Achtung!

August 10, 2006 at 5:16 am | Posted in New Music | 1 Comment

blumfeld.jpg

You may have heard of Blumfeld. They come from Hamburg, Deutchland and have been around for quite a while. They emerged as leaders of the Hamburger Schule, which was a scene in Hamburg in the 90’s that consisted of bands that sang in German and were socially conscious, and post-modern in their thinking. I first heard them back in 1995 when L’etat et moi was released in the States on the Big Cat label. L’etat was their second record and at the time it was compared to Pavement, I guess because everything indie back in 1995 was compared to Pavement. I really doubt Pavement was ever an influence, especially to these Germanophiles. Trying to find info about this band that is written in English is next to impossible. It seems they dropped off the face of the (English speaking) earth after releasing L’etat in the States.

Well, they didn’t. It’s really too bad that nobody in the States really listens to music that is not sung in English. Blumfeld have been steadily putting out great records for the last 11 years, with the exception of the follow up to L’etat et moi, Old Nobody which was a bit of a miss step. Verbotene Früchte is their new record and I must say it is their best to date. They’ve found a way to combine their garage rock tendencies with their Europop influcences to create a record that has a depth that will make you forget you’re listening to music in a foreign language. Strobohobo rocks like nobody’s business, with Jochen singing in Germany, but throwing in a couple English words here and there. Der Apfelmann has a Fall like feel, until Jochen starts to sing. He’s got a strong, smooth voice that’s got a warmth to it, yet he can make it sound threatening at the same time…or maybe it’s those glottal german words he’s singing, I don’t know. To be honest I have no idea what the heck he’s saying, but the melodies and music are so catchy. Atem und Fleisch could have been written by Neil Hannon of the Divine Comedy. From the Fall to Divine Comedy, this album has got that much breadth.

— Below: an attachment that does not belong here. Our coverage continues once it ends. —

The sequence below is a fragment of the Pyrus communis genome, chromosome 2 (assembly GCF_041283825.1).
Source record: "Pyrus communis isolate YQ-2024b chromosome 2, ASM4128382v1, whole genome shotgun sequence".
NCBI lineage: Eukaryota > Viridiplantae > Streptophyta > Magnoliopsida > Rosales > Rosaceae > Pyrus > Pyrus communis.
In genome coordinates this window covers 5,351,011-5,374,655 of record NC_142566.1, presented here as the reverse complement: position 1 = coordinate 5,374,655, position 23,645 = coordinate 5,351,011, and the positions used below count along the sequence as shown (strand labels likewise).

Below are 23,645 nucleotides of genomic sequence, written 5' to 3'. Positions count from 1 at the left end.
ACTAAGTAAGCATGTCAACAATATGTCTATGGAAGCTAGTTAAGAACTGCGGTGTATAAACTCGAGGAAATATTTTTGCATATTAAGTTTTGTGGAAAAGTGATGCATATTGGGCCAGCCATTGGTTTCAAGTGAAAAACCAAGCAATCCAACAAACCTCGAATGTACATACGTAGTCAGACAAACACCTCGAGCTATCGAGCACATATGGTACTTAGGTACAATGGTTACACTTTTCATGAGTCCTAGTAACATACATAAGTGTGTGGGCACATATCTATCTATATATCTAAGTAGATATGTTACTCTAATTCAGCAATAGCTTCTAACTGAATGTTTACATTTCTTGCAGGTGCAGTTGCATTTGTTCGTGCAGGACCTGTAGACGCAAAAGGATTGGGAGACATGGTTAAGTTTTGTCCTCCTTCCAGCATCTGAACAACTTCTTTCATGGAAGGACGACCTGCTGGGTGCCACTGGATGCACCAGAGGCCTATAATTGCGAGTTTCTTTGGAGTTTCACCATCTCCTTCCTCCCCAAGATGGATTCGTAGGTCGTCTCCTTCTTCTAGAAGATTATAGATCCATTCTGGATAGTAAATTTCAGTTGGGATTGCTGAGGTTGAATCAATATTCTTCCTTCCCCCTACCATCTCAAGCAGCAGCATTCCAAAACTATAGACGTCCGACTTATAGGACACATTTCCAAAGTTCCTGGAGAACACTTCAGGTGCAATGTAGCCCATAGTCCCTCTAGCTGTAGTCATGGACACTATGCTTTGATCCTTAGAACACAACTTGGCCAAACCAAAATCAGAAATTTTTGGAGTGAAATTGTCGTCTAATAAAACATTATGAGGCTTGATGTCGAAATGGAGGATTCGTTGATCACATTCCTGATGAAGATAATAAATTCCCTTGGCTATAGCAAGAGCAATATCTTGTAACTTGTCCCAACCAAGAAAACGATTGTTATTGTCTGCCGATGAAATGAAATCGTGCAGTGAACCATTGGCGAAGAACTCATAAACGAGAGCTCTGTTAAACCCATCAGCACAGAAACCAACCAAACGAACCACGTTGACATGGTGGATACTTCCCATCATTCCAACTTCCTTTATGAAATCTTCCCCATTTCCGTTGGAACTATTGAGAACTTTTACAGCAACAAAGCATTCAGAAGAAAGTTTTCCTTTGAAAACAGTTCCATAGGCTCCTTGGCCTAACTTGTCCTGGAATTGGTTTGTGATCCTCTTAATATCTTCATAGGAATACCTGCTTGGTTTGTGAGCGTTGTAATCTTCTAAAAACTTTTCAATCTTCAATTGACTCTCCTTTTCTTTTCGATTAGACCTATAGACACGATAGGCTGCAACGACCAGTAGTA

You can listen to clips from the album here.

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  1. I had thought they broke up after Old Nobody and lost track of them for a while, then something made me think of them and one Google search later I found out they’d made, like, three more albums since then. I got my hands on the new one but haven’t really given it a full listen. But after your recommendation, I will do so tonight.

    As for Pavement comparisons, also remember that they were on the same label in the UK (Big Cat) which is where I’m sure at least some of that talk spawned. To me they were (at least on L’Etat Et Moi) more like a mix of New Order and Sonic Youth.


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